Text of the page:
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ChenA

How to calculate the cloud color?

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i use the perlin noise create the cloud texture. And i calculate the sky color use the method of the paper "A Practical Analytic Model for Daylight". I should blend the sky and the cloud use the formula below: final = cloud_alpha * cloud_clour + (1-cloud_alpha) * sky_colour; but i don't know how to calculate the cloud_clour. I use the 1.0 as the cloud_clour,then get the result below,it looks ugly. Who can give me some suggestion or link or article? Thanks.

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Unless I'm mistaken about what you want, try this: use a solid color (or some other texture) in the pixel shader for the color output, , and then use your perlin texture only for the alpha output. this way you get a nice smooth look, instead of the ugly grey outlines.

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Clouds are the color of the light shining on them. Your problem seems to be something else. My guess is that you are using the cloud_alpha value as both a blend parameter and the alpha channel.

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Matt Aufderheide:
the cloud color should match with the sky color,a solid color(or some other texture) maybe can't work well.
JohnBolton:
yeah,you are right,i know the perlin texture should only be used for the alpha channel.I don't know how to shader the cloud.I use (1.0f,1.0f,1.0f) as the cloud color now.
cwhite:
Thanks for your link.

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Quote:
Original post by ChenA
final = cloud_alpha * cloud_clour + (1-cloud_alpha) * sky_colour;


This formula looks correct. If you use 1.0 as cloud color and since cloud alpha is between 0 and 1, the resulting final color MUST be larger than the sky color. From your screenshot, however, it looks like the cloud boundaries darken the sky. Therefore, there must be a bug in the implementation. Can you post some code?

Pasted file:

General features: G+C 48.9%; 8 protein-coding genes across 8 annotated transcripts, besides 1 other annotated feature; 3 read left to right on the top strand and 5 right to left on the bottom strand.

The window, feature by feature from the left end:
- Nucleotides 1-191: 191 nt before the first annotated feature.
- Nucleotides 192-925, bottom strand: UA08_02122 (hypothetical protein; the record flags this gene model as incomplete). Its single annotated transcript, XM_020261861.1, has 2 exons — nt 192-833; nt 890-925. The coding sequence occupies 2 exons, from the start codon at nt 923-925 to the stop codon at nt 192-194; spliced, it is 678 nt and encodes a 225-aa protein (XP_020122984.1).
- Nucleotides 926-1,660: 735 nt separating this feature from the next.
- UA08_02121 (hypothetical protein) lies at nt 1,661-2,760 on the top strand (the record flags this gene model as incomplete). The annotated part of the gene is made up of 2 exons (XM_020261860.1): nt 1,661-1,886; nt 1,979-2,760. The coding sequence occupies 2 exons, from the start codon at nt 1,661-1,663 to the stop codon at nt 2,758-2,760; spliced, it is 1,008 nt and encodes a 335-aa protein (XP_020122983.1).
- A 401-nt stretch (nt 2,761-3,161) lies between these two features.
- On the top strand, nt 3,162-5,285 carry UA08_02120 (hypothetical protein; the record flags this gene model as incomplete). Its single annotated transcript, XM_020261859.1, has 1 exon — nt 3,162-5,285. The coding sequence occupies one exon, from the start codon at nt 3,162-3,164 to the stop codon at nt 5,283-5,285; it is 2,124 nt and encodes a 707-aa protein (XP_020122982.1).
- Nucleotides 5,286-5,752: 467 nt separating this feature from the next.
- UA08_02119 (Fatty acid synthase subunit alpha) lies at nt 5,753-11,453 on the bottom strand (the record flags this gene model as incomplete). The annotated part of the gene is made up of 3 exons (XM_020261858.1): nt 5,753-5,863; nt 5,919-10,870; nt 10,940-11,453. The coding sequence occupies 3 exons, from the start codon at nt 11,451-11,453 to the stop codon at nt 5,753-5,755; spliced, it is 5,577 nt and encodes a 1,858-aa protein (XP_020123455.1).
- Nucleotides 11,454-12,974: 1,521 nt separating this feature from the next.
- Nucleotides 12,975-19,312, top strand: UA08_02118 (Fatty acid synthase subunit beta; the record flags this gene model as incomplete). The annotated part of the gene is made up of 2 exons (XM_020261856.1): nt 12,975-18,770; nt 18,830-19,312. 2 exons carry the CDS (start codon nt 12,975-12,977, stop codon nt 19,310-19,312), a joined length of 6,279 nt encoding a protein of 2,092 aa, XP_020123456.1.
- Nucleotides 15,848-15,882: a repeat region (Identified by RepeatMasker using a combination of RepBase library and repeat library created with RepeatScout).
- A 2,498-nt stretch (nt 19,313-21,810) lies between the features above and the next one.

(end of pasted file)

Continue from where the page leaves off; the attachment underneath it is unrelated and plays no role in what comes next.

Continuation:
Lutz

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Quote:
Original post by Lutz
Quote:
Original post by ChenA
final = cloud_alpha * cloud_clour + (1-cloud_alpha) * sky_colour;


This formula looks correct. If you use 1.0 as cloud color and since cloud alpha is between 0 and 1, the resulting final color MUST be larger than the sky color. From your screenshot, however, it looks like the cloud boundaries darken the sky. Therefore, there must be a bug in the implementation. Can you post some code?

Lutz

I check the code,you are right,it's a bug.

The result is better than before,but it still can't match with the sky color.
How to calculate the cloud color?

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The correct way to do it would be to approximate the scattering integral from the clouds to the viewer.
But the following hack might work as well, but I haven't tested it:
Draw the clouds first (in front of a black background) and then blend the sky color over the image.
The blend factor could be a constant, but then the skydome might be too dark. Try to adjust the blend factor to the clouds' alpha value to achieve less blending in front of the clouds, something like this: (bg_color is the black background plus clouds)

beta = cloud_alpha * 0.5
final = bg_color * beta + sky_color * (1-beta)

(cloud_alpha=1 is meant to be full clouds, cloud_alpha=0 should be no clouds)
Tweak the parameters until it looks good.

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Quote:
Original post by Lutz
The correct way to do it would be to approximate the scattering integral from the clouds to the viewer.

I use mothod of the paper "Rendering Outdoor Light Scattering in Real Time" to calculate the cloud color,but the result is not good.

the left is the scattering integral result,the right is the blend of sky and cloud.
the top time is 7:30,the bottom time is 7:45.
the cloud surround the sun is not red,and the cloud in the other part of the sky is too dark.

this time is 12:00.
the problem is the left is too blue.
Anybody know why?Is it because the parameter is not appropriate?I adjust the parameter real time,these screen is the best complexion.
Is someone also implemnet this method?
Thanks.


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Well, you could try to fake it, by using some ambient value of 0.5f on the cloud to start with and then adding 0.5f * scatteringColor to it. You also might want to check out this thread on my efforts to normal map 'perlin clouds'. Maybe combining these normal maps with a bit of ambient will give you the result you are looking for.

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